In an alternative modification that has also been found to be advantageous, the naturally occurring tapioca starch has been placed in a steam atmosphere and allowed to pick up moisture while being heated. In such an atmosphere having a 100% relative humidity, the tapioca starch ultimately attains a moisture content of about 26% -- its equilibrium moisture content. In addition, the use of microwave energy for heating the moisture-adjusted starch has been utilized. By employing varying conditions, different levels of restriction of the starch can be obtained. In this manner, the physically modified tapioca starch may also have uses outside the baby food area.
In a further embodiment of this invention, it has been found that other starches can be substituted for a minor proportion of the tapioca starch, either before or subsequent to physical modification, with a further enhancement in starch properties. Thus, 10-25% by weight or even more of the tapioca starch can be replaced by other non-modified starches such as wheat starch, corn starch, rice starch, rice flour, waxy rice starch, waxy maize starch and the like.
Although applicants do not desire to be limited in any particular theoretical concept, it appears that the mechanism by which the tapioca starch is altered through heat and limited moisture enhances the associative forces within the granule. As the tapioca starch granule is internally strengthened, through its own bonding mechanism, it resembles the external bonding that can be obtained through chemical modification. Although the temperatures, employed to accomplish the modification described herein, substantially exceed the gelatinization temperature of tapioca starch, gelatinization does not occur as the water present is insufficient to produce swelling. The foregoing theory appears to be borne out by evaluation of heat-moisture treated starch wherein its acceptability compares with its chemically modified counterpart.
The wet, pre-cooked baby food formulation of this invention can be prepared by any of the methods well known to those skilled in this art. For example, the formulation can be prepared by forming a slurry, which is then heated to gelatinize the starch and "commercially sterilize" the ingredients to obtain the desired reduction in bacteria count. The amount of physically modified tapioca starch necessary to obtain a suitable consumer product is consistent with the prior art use of modified starches and is governed by the appearance desired, as well as other practical considerations such as the particular ingredients which are being combined. However, for purposes of illustration, physically modified starch in amounts of from as little as about 5 to about 55 pounds per 100 gallons of final formulation can be employed, with about 40-45 pounds of the physically modified tapioca starch per 100 gallons having been found to produce an especially attractive product. Various types of flour, such as potato, wheat and the like, are also employed as described in conventional quantities, such as about 5 to 20 pounds per 100 gallons of formulation. Salt and other seasonings may also be incorporated in conventional amounts for their obvious advantages.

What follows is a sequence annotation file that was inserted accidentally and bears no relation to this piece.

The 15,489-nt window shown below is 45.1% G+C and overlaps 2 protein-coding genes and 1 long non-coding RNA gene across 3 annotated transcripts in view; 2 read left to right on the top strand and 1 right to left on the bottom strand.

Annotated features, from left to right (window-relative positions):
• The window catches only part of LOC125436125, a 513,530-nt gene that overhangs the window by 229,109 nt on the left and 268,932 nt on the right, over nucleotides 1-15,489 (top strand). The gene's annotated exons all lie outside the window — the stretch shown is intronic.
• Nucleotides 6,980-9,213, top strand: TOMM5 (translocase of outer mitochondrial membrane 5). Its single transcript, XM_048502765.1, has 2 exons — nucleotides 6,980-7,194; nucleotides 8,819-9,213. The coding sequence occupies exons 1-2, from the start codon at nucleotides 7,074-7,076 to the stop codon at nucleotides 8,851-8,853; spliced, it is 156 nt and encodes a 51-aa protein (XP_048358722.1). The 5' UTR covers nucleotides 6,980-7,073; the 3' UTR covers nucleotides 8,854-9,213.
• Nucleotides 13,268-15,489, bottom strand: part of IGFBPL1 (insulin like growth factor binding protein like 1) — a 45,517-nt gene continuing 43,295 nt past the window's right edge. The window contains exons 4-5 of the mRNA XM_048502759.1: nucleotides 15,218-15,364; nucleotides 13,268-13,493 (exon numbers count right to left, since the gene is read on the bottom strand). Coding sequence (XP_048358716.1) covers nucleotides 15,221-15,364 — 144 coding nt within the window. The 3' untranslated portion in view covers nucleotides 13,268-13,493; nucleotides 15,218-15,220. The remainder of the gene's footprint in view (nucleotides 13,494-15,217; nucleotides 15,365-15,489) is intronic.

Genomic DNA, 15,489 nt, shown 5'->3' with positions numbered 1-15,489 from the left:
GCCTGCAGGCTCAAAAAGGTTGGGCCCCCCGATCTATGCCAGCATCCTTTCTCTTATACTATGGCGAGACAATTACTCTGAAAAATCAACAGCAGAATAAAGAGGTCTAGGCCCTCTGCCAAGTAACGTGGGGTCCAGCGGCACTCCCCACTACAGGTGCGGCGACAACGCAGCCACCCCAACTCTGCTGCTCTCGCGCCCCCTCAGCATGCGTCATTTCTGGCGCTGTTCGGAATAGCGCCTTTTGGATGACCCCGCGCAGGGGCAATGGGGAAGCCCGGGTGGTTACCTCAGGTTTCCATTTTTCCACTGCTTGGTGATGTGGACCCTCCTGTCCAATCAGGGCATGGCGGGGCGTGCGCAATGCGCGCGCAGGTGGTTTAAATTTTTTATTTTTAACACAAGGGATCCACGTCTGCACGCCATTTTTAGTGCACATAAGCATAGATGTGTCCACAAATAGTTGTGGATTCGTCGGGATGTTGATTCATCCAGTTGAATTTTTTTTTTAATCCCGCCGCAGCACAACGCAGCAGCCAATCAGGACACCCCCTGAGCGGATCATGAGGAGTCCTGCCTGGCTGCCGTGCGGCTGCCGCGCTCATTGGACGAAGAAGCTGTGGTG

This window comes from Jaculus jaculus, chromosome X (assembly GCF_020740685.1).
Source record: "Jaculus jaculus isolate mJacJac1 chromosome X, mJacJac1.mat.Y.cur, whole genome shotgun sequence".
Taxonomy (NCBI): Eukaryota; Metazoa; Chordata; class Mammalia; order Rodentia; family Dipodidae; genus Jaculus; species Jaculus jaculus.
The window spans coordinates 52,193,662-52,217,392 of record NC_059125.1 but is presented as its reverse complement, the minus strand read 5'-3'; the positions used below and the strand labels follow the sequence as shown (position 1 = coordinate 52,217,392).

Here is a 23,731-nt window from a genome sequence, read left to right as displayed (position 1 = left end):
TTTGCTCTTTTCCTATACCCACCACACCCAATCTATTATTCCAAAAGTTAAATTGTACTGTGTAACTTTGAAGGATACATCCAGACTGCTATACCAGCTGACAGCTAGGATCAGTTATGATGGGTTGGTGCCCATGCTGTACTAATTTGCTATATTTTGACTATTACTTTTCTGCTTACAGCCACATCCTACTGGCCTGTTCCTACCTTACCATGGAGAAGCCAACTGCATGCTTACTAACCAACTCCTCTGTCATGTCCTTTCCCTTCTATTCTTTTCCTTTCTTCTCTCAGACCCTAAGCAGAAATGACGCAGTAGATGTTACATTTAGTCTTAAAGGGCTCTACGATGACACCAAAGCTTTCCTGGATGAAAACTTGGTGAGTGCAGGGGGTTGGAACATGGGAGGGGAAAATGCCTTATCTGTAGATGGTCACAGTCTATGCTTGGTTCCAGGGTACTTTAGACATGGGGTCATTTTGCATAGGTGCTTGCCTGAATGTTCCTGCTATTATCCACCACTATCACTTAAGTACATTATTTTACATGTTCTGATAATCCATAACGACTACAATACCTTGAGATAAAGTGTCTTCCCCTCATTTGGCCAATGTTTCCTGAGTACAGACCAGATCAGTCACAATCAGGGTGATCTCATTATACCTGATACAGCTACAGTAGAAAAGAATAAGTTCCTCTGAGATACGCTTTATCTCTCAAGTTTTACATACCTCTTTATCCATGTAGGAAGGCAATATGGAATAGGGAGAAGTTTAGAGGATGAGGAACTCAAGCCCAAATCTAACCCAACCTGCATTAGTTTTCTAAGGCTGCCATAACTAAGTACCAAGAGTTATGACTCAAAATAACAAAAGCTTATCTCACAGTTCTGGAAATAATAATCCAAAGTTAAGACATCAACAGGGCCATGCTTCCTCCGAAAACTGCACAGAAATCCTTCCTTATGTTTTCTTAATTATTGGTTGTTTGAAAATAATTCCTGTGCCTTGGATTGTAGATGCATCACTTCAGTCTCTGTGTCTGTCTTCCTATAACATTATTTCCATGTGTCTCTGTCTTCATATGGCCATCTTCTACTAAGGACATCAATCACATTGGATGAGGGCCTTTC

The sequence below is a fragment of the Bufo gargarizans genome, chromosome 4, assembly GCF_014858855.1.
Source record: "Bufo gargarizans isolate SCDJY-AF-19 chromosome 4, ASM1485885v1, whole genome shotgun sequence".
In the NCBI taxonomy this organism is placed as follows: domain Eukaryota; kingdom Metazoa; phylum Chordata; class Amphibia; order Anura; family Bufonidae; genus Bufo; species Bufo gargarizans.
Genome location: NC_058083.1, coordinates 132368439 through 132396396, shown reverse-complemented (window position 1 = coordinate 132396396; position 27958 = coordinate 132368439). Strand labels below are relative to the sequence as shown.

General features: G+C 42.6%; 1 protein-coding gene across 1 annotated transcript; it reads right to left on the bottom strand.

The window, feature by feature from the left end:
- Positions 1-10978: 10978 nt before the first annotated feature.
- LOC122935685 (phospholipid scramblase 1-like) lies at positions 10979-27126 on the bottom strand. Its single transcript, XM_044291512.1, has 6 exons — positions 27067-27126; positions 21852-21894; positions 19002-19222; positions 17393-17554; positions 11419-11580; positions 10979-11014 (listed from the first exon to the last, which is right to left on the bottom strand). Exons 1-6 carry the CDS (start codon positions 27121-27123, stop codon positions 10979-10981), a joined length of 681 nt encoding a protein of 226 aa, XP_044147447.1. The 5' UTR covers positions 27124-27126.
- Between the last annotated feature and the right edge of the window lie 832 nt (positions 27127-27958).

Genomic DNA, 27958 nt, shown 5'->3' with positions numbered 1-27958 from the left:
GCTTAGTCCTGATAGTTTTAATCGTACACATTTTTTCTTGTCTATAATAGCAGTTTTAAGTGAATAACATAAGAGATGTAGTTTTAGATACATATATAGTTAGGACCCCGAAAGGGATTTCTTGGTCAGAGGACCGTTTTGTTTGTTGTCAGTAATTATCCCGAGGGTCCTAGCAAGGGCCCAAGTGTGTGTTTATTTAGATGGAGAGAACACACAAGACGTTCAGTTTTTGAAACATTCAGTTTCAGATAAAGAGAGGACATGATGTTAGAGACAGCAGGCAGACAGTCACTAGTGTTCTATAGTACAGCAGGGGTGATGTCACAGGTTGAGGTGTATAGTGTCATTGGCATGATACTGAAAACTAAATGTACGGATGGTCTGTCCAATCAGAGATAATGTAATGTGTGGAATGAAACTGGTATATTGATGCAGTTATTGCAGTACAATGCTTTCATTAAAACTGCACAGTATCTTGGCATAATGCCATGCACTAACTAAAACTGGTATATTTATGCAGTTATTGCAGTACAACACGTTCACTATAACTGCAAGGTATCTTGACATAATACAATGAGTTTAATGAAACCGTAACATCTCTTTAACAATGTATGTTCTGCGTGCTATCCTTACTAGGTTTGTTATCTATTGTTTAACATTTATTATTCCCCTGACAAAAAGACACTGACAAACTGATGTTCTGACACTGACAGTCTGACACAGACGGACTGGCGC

To further illustrate the invention, the following examples are provided. It should be understood that the particular details of the examples are not to be regarded as limitations, as they may be varied as will be understood by one skilled in this art.
The purpose of this example is to show the effect of heat-moisture on the gelatinization temperature of unmodified tapioca starch.
A. Unmodified tapioca starch (12.6% moisture) had added to it water to attain a sample containing 25% by total weight moisture. The sample was placed in an enclosed container and heated for 4 hours in an oven at 108° C. Upon completion of the heating period, the sample was removed from the container and allowed to air dry back to a moisture content of 13-14%. FIG. 1 of the drawing is an amylograph curve (7% dry basis in distilled water) demonstrating that the tapioca starch was restricted by the heat-moisture treatment. The resulting starch paste was found to be less cohesive, had an increased gelatinization temperature and was more resistent to breakdown. Similar tests were run over various lengths of time with unmodified tapioca starch having water in amounts of 16, 19, 22 and 28% total weight added thereto.